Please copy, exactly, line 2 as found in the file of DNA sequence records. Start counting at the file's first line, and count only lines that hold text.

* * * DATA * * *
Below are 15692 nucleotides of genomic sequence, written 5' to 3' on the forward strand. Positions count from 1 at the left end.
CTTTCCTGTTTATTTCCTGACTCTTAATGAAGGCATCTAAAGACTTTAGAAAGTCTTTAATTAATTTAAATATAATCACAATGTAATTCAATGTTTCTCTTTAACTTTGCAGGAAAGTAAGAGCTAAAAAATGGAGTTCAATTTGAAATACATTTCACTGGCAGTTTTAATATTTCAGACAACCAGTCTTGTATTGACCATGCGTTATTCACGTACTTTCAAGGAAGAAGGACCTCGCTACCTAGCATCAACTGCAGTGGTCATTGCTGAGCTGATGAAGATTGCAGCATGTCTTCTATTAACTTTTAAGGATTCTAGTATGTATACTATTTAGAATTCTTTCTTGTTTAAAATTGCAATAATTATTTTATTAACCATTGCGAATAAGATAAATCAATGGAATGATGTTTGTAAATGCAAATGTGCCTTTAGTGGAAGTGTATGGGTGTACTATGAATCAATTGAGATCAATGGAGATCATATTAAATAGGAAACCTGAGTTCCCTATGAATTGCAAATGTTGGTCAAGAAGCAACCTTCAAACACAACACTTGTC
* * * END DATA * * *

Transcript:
CTTTCCTGTTTATTTCCTGACTCTTAATGAAGGCATCTAAAGACTTTAGAAAGTCTTTAATTAATTTAAATATAATCACAATGTAATTCAATGTTTCTCTTTAACTTTGCAGGAAAGTAAGAGCTAAAAAATGGAGTTCAATTTGAAATACATTTCACTGGCAGTTTTAATATTTCAGACAACCAGTCTTGTATTGACCATGCGTTATTCACGTACTTTCAAGGAAGAAGGACCTCGCTACCTAGCATCAACTGCAGTGGTCATTGCTGAGCTGATGAAGATTGCAGCATGTCTTCTATTAACTTTTAAGGATTCTAGTATGTATACTATTTAGAATTCTTTCTTGTTTAAAATTGCAATAATTATTTTATTAACCATTGCGAATAAGATAAATCAATGGAATGATGTTTGTAAATGCAAATGTGCCTTTAGTGGAAGTGTATGGGTGTACTATGAATCAATTGAGATCAATGGAGATCATATTAAATAGGAAACCTGAGTTCCCTATGAATTGCAAATGTTGGTCAAGAAGCAACCTTCAAACACAACACTTGTC